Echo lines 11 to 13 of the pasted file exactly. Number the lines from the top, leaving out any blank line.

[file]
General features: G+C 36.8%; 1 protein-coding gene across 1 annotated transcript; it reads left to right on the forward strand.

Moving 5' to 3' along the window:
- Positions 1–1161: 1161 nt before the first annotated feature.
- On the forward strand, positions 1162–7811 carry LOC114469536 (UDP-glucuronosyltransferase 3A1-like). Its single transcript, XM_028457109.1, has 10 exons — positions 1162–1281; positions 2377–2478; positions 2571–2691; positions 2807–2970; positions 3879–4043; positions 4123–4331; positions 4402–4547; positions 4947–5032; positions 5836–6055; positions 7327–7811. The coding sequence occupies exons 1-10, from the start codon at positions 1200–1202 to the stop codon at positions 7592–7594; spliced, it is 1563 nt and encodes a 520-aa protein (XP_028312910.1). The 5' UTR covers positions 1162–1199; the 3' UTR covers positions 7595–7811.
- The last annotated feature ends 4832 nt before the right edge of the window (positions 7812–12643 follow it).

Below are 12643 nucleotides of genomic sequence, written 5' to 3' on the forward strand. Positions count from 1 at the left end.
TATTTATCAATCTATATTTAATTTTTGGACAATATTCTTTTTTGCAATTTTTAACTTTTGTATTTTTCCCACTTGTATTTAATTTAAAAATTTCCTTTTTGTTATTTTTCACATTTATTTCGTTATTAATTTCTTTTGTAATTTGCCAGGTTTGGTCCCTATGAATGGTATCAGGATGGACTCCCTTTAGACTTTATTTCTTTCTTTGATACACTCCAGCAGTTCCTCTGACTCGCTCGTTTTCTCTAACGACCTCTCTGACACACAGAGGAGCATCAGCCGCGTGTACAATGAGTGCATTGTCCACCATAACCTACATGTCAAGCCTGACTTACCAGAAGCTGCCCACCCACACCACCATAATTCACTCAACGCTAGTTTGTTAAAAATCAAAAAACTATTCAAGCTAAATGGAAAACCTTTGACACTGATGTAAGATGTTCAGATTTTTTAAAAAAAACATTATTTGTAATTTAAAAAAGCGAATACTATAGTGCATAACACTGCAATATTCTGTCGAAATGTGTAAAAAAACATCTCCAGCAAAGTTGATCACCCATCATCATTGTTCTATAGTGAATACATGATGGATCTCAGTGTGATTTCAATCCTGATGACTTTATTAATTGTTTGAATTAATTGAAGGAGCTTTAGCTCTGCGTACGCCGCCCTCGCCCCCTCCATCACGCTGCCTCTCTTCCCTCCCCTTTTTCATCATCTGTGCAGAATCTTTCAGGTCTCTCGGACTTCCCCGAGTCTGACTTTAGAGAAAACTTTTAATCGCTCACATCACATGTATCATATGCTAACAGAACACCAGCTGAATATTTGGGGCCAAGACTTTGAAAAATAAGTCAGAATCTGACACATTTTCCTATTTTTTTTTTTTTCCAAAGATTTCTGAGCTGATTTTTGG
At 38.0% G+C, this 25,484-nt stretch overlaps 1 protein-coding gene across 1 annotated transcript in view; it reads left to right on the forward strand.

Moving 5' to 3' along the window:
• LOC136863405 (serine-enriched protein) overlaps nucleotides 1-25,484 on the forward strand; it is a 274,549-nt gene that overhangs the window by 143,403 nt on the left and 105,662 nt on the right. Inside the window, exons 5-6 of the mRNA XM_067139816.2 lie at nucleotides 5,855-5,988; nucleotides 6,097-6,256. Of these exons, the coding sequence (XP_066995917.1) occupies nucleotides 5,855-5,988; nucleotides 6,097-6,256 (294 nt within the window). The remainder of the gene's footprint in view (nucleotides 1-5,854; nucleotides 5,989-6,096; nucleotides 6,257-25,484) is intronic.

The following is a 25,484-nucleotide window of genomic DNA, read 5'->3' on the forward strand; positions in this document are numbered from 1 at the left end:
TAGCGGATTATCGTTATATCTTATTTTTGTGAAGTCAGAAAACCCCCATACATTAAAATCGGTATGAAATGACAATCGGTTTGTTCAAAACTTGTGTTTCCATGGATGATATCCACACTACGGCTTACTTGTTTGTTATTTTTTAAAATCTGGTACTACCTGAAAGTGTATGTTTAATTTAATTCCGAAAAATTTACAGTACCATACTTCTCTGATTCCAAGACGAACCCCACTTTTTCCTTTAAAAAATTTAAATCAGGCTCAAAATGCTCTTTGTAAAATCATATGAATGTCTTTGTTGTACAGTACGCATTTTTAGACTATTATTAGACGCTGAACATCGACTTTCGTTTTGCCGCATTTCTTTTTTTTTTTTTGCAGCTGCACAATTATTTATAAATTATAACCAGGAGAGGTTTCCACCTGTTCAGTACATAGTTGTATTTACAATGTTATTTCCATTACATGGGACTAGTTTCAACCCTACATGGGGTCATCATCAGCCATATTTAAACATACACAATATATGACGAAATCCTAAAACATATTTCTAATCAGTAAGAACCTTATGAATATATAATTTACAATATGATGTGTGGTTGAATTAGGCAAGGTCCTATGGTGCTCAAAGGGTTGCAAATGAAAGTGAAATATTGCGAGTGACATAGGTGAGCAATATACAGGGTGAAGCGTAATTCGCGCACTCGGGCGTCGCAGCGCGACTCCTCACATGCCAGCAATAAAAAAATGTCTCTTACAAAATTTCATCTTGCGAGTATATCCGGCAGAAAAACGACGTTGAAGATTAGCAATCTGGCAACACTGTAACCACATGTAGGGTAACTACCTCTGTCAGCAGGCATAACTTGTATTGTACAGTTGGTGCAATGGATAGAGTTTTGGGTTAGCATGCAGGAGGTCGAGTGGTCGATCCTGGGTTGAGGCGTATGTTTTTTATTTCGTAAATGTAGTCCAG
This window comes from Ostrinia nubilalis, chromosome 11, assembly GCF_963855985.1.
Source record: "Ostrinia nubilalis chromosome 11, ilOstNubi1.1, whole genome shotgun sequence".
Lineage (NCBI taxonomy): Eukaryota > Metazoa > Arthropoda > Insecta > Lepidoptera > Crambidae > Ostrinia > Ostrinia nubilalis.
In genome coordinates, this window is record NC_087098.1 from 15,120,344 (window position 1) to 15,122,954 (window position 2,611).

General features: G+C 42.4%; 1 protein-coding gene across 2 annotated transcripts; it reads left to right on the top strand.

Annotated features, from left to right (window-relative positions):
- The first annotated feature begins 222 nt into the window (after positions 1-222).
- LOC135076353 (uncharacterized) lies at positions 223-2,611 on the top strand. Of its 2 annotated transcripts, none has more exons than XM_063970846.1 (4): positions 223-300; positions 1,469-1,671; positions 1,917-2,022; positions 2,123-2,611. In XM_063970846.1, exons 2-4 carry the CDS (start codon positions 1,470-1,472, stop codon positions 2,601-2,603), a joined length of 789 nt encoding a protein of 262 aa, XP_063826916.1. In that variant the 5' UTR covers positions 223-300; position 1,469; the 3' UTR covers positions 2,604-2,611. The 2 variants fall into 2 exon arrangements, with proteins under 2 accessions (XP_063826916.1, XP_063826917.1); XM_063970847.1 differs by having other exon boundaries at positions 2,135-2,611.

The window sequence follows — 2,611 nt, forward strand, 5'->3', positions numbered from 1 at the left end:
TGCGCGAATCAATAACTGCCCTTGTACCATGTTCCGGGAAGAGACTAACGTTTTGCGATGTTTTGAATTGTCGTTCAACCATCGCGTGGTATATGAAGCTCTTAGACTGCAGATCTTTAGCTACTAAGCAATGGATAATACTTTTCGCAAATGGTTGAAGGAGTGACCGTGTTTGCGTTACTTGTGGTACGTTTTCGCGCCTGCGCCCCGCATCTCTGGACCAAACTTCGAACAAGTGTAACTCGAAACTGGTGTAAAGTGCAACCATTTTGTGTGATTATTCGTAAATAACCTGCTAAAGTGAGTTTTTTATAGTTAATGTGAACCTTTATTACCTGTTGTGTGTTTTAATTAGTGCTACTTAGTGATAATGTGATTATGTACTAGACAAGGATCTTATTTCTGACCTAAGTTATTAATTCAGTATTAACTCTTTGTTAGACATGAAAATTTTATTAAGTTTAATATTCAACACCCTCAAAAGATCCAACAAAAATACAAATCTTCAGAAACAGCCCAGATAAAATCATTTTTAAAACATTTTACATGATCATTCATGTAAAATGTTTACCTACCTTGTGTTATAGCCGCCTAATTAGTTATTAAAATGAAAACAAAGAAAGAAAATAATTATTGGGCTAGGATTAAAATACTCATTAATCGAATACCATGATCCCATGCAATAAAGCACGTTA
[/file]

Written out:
The following is a 25,484-nucleotide window of genomic DNA, read 5'->3' on the forward strand; positions in this document are numbered from 1 at the left end:
TAGCGGATTATCGTTATATCTTATTTTTGTGAAGTCAGAAAACCCCCATACATTAAAATCGGTATGAAATGACAATCGGTTTGTTCAAAACTTGTGTTTCCATGGATGATATCCACACTACGGCTTACTTGTTTGTTATTTTTTAAAATCTGGTACTACCTGAAAGTGTATGTTTAATTTAATTCCGAAAAATTTACAGTACCATACTTCTCTGATTCCAAGACGAACCCCACTTTTTCCTTTAAAAAATTTAAATCAGGCTCAAAATGCTCTTTGTAAAATCATATGAATGTCTTTGTTGTACAGTACGCATTTTTAGACTATTATTAGACGCTGAACATCGACTTTCGTTTTGCCGCATTTCTTTTTTTTTTTTTGCAGCTGCACAATTATTTATAAATTATAACCAGGAGAGGTTTCCACCTGTTCAGTACATAGTTGTATTTACAATGTTATTTCCATTACATGGGACTAGTTTCAACCCTACATGGGGTCATCATCAGCCATATTTAAACATACACAATATATGACGAAATCCTAAAACATATTTCTAATCAGTAAGAACCTTATGAATATATAATTTACAATATGATGTGTGGTTGAATTAGGCAAGGTCCTATGGTGCTCAAAGGGTTGCAAATGAAAGTGAAATATTGCGAGTGACATAGGTGAGCAATATACAGGGTGAAGCGTAATTCGCGCACTCGGGCGTCGCAGCGCGACTCCTCACATGCCAGCAATAAAAAAATGTCTCTTACAAAATTTCATCTTGCGAGTATATCCGGCAGAAAAACGACGTTGAAGATTAGCAATCTGGCAACACTGTAACCACATGTAGGGTAACTACCTCTGTCAGCAGGCATAACTTGTATTGTACAGTTGGTGCAATGGATAGAGTTTTGGGTTAGCATGCAGGAGGTCGAGTGGTCGATCCTGGGTTGAGGCGTATGTTTTTTATTTCGTAAATGTAGTCCAG
This window comes from Ostrinia nubilalis, chromosome 11, assembly GCF_963855985.1.